Vilsack Listens to Landowner Flood Concerns

Vilsack Listens to Landowner Flood Concerns

Ag Secretary says Corps of Engineers must communicate better.

With the swollen Missouri River flowing rapidly just outside a South Sioux City Marina Inn meeting room, U.S. Secretary of Agriculture Tom Vilsack listened inside to flood stories from farmers living and farming along the river

The ag secretary did more listening than talking during the session, hearing stories from farmers who were concerned that their crop insurance wouldn't cover their flood-related losses, or who were worried about the cost to budget-strapped rural counties in the cleanup process once the flood waters receded.

"Stress levels are as high as the water levels," Vilsack said.

With the swollen Missouri River flowing swiftly in the background June 17, Ag Secretary Tom Vilsack addresses farmers during a visit to South Sioux City.

Flanked by U.S. Sen. Ben Nelson, D-Neb., the ag secretary estimated that nearly one-half million acres of land will be impacted in Nebraska and Iowa by the flooding. He acknowledged that Mother Nature caused the situation on the river.

"There is over 300% of normal snowfall in the mountains," he said. He told farmers that he would be surprised if crop insurance companies thought differently. This is key, because crop losses caused by nature are covered by federal crop insurance.

"Maps show that there have been very few years as wet as this year" across the Missouri River basin, Vilsack said. "This has been an extraordinary spring, with unprecedented rainfall."

But he also noted that the decision-making process for river management had not been communicated to river residents. While not pointing fingers directly at the U.S. Army Corps of Engineers, which manages the flood control dams on the Missouri River, he did recommend better communication between the Corps of Engineers and farmers and residents living along the river as well as with other agencies, like USDA, that are effected directly by river flow management decisions.

"The Corps (of Engineers) needs to do a better job on telling us what they expect in the next several weeks and the next several months," Vilsack told the group.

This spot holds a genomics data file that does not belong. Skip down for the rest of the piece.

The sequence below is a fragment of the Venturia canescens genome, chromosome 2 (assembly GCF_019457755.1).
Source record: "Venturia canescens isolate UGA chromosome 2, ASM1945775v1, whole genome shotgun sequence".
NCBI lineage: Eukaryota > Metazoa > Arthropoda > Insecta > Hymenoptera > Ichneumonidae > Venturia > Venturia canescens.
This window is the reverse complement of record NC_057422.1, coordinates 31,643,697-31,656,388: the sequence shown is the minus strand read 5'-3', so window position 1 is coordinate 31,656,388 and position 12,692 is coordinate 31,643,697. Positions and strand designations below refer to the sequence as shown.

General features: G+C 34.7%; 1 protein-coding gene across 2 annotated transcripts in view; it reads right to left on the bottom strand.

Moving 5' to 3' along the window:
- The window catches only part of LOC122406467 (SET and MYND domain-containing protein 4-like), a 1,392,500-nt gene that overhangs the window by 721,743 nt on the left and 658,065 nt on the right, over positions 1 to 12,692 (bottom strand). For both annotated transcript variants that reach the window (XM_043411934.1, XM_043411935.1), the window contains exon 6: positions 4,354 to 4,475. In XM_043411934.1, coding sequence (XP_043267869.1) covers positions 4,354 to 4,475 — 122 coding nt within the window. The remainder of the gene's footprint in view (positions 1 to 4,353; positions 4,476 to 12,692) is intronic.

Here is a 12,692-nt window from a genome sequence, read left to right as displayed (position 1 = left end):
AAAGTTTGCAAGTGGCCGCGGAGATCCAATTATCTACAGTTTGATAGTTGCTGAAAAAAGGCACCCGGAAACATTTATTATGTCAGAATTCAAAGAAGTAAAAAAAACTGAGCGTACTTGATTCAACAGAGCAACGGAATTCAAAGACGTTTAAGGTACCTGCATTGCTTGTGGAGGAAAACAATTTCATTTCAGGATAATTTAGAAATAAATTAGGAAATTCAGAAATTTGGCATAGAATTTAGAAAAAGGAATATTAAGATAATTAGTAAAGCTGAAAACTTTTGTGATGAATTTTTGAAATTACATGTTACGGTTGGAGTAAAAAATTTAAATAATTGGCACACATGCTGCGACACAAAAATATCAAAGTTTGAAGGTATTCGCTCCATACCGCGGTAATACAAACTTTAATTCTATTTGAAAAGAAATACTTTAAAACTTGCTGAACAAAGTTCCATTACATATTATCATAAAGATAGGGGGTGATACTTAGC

He called for a "better process" for distributing data and information to the public, to help people understand why river management decisions are being made.

Farmers expressed dismay to the ag secretary over what they perceived as a priority list for river management that places more emphasis on endangered species preservation, than on human interests, including agriculture, along the Missouri.

 

"This reinforces the importance of communication," Vilsack said. "We need to know the plan way out ahead of time, so farmers can make decisions for their operations based on that information."

He said that livestock losses due to flooding can be handled through federal programs more quickly than crop losses. For crops, farmers may have to wait until the end of the season to quantify their losses in the field.

Missouri River flooding is only part of the picture for Nebraskans. Farmers and residents along the Platte River are also experiencing damage from unusually high water. Vilsack noted that this spring has been a tumultuous one, with an unprecedented number of tornadoes, flooding, drought and wildfires ravaging farm and ranch country across the nation.

Missouri River levels have been rising since early June when additional water releases were begun by the Corps of Engineers from dams along the river. Peak releases of 150,000 cubic feet per second were reached on June 14 from Gavins Point Dam near Yankton, SD, more than doubling the previous record releases of 70,000 cfs in 1997. Since that time, river levels have risen to points not seen on the Missouri since the flooding of 1952, before all of the dams were completed. Corps of Engineers officials have stated that the Missouri will be at flood stage at least through the end of August.

In a June 16 media advisory, the Nebraska Emergency Management Agency (NEMA) asked for help from farmers and river area residents in assessing flooding damage to businesses, farms and personal property around the state.

Anyone required to leave their residence, who has lost a job, has farm or business damage or lost income due to flooding should call the toll-free public hotlines at 1-855-211-2453 or 1-855-211-2454. Callers should report that they are responding to a request for flood damage information.

TAGS: USDA
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